In a manger, in Bethlehem, under starlit skies, animals helped to warm the cool, night air with their humid breath. Sending angels as midwives and providing a feedbox for a crib, God chose to enter our world in flesh in blood form; the son of Mary, the son of God. It was a moment in history marked for salvation by the Creator of everything who chose to be born with nothing.
That is Christmas—love, salvation, humility, our Mother Mary, and the simplicity of a stable in Bethlehem. Who among us would not want to be transported to such a place and such a time to catch a glimpse of the holy moment, unencumbered by what has become the shallow trappings of Christmas?
It is a time, we can visit through the imaginings in our soul; meditating on this holy night. The place, in the Holy Land, is still there, accepting Christian travelers desiring to touch the physical world Jesus Christ was born into and to be touched by him.
It is a place deep in my heart and meditations and, yet, while I want to be there, I do not want to go there. My stay-at-home life draws me to stay at home, at least at this time. But I still move closer to Christ and the first Christmas by knowing that the physical world he created and chose to live in, still exists. And I content myself with traveling the way I do best, through books.
This Advent, I have taken a Christmas pilgrimage through The Holy Land: An Armchair Pilgrimage by Fr. Mitch Pacwa, S.J. With reflections and pictures of Gospel lands, Pacwa has led me from the comfort of my home just as he has led fifty-eight pilgrimages to Israel.
The book includes many of the places associated with the life and death of Jesus, but for Advent, it is the chapter on Bethlehem that I reflect upon. My command of geography and history is no command at all, so I am part inspired and part amazed to realize the extent of preservation from the life of Jesus. Inside the Church of the Nativity, there is a marble and limestone entrance and stairs that lead to the cave where Jesus was born. In this cave is an altar built over a silver star embedded in the floor that marks the spot of Christ’s birth. The place of his birth is a physical place that exists through time--from his birth until today.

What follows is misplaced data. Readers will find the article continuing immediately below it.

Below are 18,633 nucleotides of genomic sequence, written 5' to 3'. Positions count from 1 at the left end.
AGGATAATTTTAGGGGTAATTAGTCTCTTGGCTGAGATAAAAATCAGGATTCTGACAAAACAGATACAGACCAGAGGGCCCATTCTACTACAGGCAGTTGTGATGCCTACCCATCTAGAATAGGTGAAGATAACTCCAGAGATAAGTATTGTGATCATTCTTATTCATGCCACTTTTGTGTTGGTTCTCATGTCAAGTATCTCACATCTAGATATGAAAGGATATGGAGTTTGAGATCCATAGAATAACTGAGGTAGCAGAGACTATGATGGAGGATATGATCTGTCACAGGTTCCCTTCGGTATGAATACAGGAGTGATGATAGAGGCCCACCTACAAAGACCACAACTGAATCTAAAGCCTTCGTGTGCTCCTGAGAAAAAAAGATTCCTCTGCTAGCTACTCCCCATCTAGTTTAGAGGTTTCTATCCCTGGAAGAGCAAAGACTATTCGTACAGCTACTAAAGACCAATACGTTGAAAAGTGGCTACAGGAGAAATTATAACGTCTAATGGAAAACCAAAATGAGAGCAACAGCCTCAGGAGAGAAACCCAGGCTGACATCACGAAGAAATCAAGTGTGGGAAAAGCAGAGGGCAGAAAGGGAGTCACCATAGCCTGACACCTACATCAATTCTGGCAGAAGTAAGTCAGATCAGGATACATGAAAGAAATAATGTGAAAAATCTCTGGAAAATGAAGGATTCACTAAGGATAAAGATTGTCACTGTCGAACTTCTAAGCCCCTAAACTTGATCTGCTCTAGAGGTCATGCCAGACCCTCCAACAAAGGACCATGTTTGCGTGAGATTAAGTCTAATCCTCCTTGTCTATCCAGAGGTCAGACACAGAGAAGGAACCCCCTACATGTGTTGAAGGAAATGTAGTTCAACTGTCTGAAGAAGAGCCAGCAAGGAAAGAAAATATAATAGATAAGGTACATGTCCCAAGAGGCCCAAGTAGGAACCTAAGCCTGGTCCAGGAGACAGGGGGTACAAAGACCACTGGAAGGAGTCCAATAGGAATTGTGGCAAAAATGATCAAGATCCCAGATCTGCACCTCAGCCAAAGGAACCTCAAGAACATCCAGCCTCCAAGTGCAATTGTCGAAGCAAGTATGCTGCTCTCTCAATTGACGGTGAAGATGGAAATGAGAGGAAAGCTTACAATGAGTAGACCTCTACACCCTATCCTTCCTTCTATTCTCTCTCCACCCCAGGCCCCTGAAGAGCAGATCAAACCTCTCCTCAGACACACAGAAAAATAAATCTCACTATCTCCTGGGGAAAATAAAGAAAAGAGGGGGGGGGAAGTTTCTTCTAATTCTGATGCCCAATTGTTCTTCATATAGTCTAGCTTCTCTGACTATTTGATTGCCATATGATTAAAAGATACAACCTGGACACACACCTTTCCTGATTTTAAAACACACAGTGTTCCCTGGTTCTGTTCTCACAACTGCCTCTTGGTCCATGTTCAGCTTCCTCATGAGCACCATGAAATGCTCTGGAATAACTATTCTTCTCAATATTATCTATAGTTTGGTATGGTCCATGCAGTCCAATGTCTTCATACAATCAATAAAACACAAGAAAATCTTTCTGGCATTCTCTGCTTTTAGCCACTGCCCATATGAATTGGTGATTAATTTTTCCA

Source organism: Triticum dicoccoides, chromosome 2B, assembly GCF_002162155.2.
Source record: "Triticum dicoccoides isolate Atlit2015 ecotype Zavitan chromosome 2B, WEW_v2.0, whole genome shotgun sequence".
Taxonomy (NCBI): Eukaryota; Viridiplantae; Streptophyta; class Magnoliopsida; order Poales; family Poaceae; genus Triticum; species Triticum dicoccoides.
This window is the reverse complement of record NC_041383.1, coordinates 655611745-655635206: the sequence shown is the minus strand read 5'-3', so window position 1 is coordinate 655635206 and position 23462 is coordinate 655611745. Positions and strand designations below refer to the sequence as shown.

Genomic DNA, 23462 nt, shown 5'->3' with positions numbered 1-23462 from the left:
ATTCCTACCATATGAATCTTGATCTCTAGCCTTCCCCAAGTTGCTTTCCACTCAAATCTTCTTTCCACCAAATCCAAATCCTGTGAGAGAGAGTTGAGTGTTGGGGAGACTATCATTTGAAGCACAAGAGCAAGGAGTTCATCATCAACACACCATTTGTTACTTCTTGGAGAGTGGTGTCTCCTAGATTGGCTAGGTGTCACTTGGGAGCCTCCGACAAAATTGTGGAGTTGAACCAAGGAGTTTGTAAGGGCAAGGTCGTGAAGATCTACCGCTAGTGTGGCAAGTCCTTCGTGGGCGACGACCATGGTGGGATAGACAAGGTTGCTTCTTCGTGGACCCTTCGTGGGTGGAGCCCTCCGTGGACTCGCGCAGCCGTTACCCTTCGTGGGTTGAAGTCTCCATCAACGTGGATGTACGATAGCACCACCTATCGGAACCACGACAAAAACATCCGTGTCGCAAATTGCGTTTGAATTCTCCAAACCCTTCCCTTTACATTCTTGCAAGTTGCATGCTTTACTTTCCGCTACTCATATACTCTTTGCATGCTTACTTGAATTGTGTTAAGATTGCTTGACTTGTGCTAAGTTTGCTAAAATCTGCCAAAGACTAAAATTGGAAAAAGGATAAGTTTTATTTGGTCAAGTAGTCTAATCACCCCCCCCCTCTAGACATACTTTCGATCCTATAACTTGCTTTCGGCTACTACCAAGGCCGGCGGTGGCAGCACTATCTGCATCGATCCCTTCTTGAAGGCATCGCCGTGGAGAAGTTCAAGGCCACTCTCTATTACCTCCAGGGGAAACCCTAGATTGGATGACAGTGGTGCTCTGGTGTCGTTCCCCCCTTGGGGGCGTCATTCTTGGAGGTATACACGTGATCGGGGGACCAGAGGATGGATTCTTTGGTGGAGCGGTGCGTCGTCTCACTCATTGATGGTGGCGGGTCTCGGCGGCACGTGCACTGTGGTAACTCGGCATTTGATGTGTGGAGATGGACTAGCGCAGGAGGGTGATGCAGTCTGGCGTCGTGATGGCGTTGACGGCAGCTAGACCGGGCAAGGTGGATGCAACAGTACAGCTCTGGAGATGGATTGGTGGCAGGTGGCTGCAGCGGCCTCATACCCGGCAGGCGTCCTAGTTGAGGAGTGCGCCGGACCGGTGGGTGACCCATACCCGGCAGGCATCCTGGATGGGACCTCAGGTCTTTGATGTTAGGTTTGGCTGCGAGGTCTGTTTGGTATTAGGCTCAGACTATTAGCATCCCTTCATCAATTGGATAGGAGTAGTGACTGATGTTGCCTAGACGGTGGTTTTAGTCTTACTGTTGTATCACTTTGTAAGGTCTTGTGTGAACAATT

Pacwa explained that during the time of Christ, stone mangers were common. “Two stone mangers were found within this cave by St. Helena; one was taken to Rome and one remains,” he wrote. “At Midnight Mass on Christmas Eve, the Latin Patriarch of Jerusalem places an image of the Christ Child in this manger, where it remains until the Epiphany.
Also in this chapter is the commemoration of the Visitation. This was the time when Blessed Virgin Mary visited her cousin Elizabeth while both were pregnant; one with our Savior and the other with the herald of the Savior, John the Baptist. The church there contains the well, where by tradition, Mary met Elizabeth. Caves such as shepherds used to protect their sheep, amid hills and fields surround Bethlehem and give testimony of the simplicity of those who first received the Good News. The book includes the other places that marked the Gospel events in the life of Christ, which began in Bethlehem.
I want to receive that same Good News Jesus brought to us and to live it out. To do so demands that I leave my modern life of comfort and conveniences and contemplate the fullness of Christ’s message to us. Gazing on the world he was born into magnifies his testimony. It is holy preparation for such a holy time as Christmas.
For more inspiration, check out: Big Hearted: Inspiring Stories From Everyday Families a collection of stories on love and life, and Dear God, I Don't Get It, children's fiction that presents faith through a fun and exciting story.Follow Patti at Twitter and like her Facebook pages at Dear God Books, Big Hearted Families, A GPS Guide to Heaven and Earth